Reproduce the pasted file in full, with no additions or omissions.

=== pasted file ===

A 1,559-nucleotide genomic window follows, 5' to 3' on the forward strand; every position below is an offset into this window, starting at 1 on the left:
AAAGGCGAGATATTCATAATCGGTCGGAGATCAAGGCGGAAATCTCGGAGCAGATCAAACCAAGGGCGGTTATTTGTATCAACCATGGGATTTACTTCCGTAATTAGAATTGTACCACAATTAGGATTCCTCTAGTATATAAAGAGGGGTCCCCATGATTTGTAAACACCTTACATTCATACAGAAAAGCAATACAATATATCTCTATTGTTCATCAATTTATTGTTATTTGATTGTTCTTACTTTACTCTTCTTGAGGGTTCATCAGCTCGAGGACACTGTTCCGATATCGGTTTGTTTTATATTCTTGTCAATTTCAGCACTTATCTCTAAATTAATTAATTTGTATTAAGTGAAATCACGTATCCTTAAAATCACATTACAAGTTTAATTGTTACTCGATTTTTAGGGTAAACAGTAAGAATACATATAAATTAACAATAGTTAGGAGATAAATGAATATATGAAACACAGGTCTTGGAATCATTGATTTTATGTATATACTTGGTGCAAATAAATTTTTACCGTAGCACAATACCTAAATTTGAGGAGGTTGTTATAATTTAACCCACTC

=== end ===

A 1,559-nucleotide genomic window follows, 5' to 3' on the forward strand; every position below is an offset into this window, starting at 1 on the left:
AAAGGCGAGATATTCATAATCGGTCGGAGATCAAGGCGGAAATCTCGGAGCAGATCAAACCAAGGGCGGTTATTTGTATCAACCATGGGATTTACTTCCGTAATTAGAATTGTACCACAATTAGGATTCCTCTAGTATATAAAGAGGGGTCCCCATGATTTGTAAACACCTTACATTCATACAGAAAAGCAATACAATATATCTCTATTGTTCATCAATTTATTGTTATTTGATTGTTCTTACTTTACTCTTCTTGAGGGTTCATCAGCTCGAGGACACTGTTCCGATATCGGTTTGTTTTATATTCTTGTCAATTTCAGCACTTATCTCTAAATTAATTAATTTGTATTAAGTGAAATCACGTATCCTTAAAATCACATTACAAGTTTAATTGTTACTCGATTTTTAGGGTAAACAGTAAGAATACATATAAATTAACAATAGTTAGGAGATAAATGAATATATGAAACACAGGTCTTGGAATCATTGATTTTATGTATATACTTGGTGCAAATAAATTTTTACCGTAGCACAATACCTAAATTTGAGGAGGTTGTTATAATTTAACCCACTC